Baltic Rim Economies 1/2020
Published on the 28th of February 2020
“South Korea is considered to be a miracle on the Han River – a nation with economic development curve so steep it is nearly impossible to match with any other country in the world. Today, South Korea is a buzzing nation of over 50 million people and the world’s 11th biggest economy. What does Finland have to offer the homeland of high-tech giants such as Samsung, LG, and Hyundai?”
Ambassador of Finland to the Republic of Korea
“The end of the Cold War opened a possibility to build a system of genuine security in Europe. But the chance was missed. Why?
Let’s take 1990 as the starting point. Leading powers were discussing crucial matters concerning the future of Europe, with a united Germany as a core issue. The essence of the American and other Western partners’ approach could be illustrated by what Moscow heard from Washington: if Americans maintain presence in Germany that is a part of NATO, the Alliance’s forces would not be moved one inch to the east.”
Consul General of Russia in Turku,
“Mussels farming, algae cultivating, blue biotech are no longer exotic words in the vocabulary of regional governments and private companies in the Baltic Sea region. Lately, they’ve been generating a lot of knowledge and experience in these sectors. And here projects, like those co-financed by Interreg Baltic Sea Region that provides grants for smart ideas, allow experimentation.”
Project Officer/Advisor for External Cooperation,
Interreg Baltic Sea Region Managing Authority/Joint Secretariat,
“Only a decade ago independent actors such as NGOs, universities and civic initiatives in their international activities were heavily dependent on the political, communicative and often financial support of quasi-independent state agencies. Nowadays, these agencies cannot efficiently target their audiences and moreover be successful in their efforts without extensive support of the mentioned actors.”
Head of Strategy and International Co-operation,
Yegor Gaidar Foundation,
Baltic Rim Economies 1/2020 includes the following Expert articles
Eero Suominen: Trade relations between Finland and South Korea: Room for new innovations and cooperation
Alexander Gremitskikh: Russia, NATO and European security
Mikhail G. Zubov: 80 years of the Moscow agreement on Ålands
Alexey Gromyko: Many strengths, many weaknesses
Jacek Karnowski & Katarzyna Choczaj: Sopot (Poland) and its international cooperation in the Baltic Sea region
Mari Kettunen & Saimi Hoyer: The Saimaa phenomenon – The decade of Saimaa is coming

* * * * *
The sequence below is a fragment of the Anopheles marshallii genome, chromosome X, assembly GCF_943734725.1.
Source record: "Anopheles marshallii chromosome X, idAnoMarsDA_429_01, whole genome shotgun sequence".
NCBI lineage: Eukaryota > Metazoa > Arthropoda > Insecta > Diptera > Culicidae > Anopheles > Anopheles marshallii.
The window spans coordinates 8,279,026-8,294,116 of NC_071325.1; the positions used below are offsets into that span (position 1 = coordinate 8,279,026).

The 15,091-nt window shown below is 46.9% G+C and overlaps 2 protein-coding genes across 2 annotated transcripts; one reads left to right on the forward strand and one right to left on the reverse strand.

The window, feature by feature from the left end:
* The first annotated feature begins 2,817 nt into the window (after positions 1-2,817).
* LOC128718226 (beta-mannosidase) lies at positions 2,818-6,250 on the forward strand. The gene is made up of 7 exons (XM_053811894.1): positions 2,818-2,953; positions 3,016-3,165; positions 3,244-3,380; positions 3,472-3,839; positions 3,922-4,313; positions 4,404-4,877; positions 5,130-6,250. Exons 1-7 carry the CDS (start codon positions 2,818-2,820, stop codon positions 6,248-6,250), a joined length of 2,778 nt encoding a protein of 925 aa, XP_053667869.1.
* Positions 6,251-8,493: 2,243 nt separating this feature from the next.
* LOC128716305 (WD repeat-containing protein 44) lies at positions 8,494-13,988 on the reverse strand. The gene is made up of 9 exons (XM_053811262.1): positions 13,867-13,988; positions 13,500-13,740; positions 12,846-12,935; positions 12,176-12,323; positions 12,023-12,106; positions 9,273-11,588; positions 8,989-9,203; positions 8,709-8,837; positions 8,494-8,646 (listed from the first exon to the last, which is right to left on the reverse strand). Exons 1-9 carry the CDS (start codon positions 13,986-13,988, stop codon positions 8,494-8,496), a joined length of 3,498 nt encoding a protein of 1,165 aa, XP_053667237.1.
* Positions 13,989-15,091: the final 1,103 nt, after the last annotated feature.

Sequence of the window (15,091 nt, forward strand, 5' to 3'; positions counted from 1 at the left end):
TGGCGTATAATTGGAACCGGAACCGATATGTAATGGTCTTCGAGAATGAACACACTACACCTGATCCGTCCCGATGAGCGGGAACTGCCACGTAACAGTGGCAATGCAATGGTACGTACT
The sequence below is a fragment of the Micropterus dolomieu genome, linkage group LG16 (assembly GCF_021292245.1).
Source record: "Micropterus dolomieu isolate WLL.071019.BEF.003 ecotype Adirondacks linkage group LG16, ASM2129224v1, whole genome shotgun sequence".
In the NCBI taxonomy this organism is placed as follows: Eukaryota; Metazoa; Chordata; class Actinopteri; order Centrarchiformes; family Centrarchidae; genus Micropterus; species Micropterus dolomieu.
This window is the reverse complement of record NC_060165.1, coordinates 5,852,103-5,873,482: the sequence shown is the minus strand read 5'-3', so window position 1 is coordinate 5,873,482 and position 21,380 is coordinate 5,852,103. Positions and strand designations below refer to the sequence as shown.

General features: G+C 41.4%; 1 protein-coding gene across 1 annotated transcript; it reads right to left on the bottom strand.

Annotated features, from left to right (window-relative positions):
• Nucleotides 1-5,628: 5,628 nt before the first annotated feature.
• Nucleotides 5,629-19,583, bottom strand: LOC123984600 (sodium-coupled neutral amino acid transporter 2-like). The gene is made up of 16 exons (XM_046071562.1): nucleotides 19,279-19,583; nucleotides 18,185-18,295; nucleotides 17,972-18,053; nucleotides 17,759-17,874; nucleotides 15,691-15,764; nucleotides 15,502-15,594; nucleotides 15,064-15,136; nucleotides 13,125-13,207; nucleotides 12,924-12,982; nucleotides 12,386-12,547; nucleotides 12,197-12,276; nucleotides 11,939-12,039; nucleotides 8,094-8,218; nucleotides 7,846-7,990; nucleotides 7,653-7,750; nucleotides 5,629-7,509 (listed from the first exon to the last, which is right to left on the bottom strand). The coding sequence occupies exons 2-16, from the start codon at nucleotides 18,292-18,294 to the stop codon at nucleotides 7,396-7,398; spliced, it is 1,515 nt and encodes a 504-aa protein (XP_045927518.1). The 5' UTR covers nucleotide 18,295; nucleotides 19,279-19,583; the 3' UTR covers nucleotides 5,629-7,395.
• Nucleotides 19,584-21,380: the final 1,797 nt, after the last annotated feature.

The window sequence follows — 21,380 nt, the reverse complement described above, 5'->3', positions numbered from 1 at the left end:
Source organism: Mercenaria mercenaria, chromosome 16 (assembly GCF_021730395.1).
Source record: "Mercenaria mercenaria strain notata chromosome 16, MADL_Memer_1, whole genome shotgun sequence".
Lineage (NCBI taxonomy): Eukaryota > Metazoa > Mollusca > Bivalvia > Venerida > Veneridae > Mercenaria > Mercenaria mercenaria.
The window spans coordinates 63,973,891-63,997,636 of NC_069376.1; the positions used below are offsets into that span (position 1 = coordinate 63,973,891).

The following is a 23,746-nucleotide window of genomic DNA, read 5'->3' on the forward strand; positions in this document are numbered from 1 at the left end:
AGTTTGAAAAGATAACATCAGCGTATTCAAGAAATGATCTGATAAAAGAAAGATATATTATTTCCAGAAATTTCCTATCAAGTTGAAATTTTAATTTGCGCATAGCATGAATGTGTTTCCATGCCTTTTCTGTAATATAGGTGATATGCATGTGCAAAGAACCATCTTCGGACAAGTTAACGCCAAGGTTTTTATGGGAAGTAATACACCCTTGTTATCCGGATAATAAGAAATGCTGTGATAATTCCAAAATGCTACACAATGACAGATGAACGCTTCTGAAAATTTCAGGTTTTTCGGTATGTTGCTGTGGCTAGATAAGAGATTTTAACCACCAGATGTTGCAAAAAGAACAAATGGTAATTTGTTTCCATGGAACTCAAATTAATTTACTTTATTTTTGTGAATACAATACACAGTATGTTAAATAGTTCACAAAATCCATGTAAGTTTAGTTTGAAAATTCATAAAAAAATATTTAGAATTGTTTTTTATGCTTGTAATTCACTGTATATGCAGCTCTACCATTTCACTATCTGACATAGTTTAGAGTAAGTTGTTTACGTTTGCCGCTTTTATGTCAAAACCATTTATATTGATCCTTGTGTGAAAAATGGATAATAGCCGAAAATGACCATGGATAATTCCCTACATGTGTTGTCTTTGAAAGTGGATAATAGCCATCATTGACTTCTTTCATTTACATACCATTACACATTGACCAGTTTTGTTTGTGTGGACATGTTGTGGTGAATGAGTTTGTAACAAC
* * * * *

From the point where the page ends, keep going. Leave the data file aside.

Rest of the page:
Kari Lukka: Memories from Pärnu
Pekka Saarinen: New way to make a city
Tellervo Kylä-Harakka-Ruonala: Preparing for the AI era
Elena Kolosova: EU Interreg funding for smart ideas in blue growth
Jürgen Sorgenfrei: Next bunker fuels for high seas
Torbjörn Becker: Transition is not a done deal
Anne L. Clunan: Russia’s trouble with globalisation
Helge Blakkisrud: Vladimir Putin – a Russian nationalist?
Markku Lonkila, Larisa Shpakovskaya & Philip Torchinsky: Social media in civic and political activism in Russia
Jadwiga Rogoza: Protests in Russia: Numerous yet dispersed
Jussi Lassila: From protests to the super years of Russian politics
Marcus Prest: Russian strangeness
Eemil Mitikka: Should we trust Russian surveys?
Sinikka Parviainen: Corruption and business environment in Russia in the 2010s: Real improvement or make-belief?
Stanislav Usachev: Yegor Gaidar Foundation activities in the Baltic Region
Pia Koivunen: Putin’s mega-event boom coming to an end
Natalya Volchkova: The export trap of Russian import substitution policies
Laura Solanko: Will new gas pipelines bring a boost to the Russian economy?
Julia Vainio: Energy security developments in the Russian gas sector
Laura Klemetti & Viktoria Palm: The OPAL gas pipeline: A test for EU energy solidarity
Hilma Salonen & Sohvi Kangasluoma: New energy trends in the Russian Arctic: Could Russia lead the way in becoming a climate leader?
Olga Garanina & Anna Abramova: Russia under the sanctions: From energy sector to digitalization
Andrey N. Terekhov & Stanislav L. Tkachenko: The Russian IT market: Current trends
Mariëlle Wijermars: The stakes are high for Internet freedom in Russia in 2020
Juha Kukkola: The Russian sovereign Internet
Ibrahim Al-Marashi: Collective environmental security: Geopolitical links between the Baltic, Black, and the eastern Mediterranean Seas
Karoliina Rajala: Innovation in the Russian space industry: A military perspective
Ann-Mari Sätre: Reasons for poverty in Russia
Vasiliy A. Anikin & Anastasia V. Karavay: Human capital in post-transition Russia: Some critical remarks
Peter Holicza: Characterization of Russian youth
Svetlana Erpyleva: Children changing politics
Elena Omelchenko: Russian youth in XXI century
Kristiina Silvan: Government-organized youth organizations in Russia
Jonna Alava: Russia’s Young Army
Sirke Mäkinen & Hanna Peltonen: Training experts in Russian and East European Studies
Jekaterina Lindberg: Russia is reforming its waste system, but can the waste reform Russia?
Moritz Albrecht, Valentina Karginova-Gubinova, Gleb Iarovoi & Taru Peltola: Waste as a problem in rural Russia
Kaisa Vainio: What can be achieved with intercultural exchange?
Eija Schwartz: Multilocal Karelians in the 2020s
Alexander Sergunin: Turning marginality into a competitive advantage: The role of cross-border cooperation
Mikhail Karpov: The gambits of Moscow and Beijing
Baltic Rim Economies review is co-funded by the Centrum Balticum Foundation, the City of Turku, the John Nurminen Foundation, the Turku Chamber of Commerce and the Port of Turku.
The University of Turku, the Pan-European Institute or the sponsors of this review are not responsible for the opinions expressed in the Expert articles.
To receive the Baltic Rim Economies review free of charge, you may register to the mailing list.
The review is published 4-6 times a year.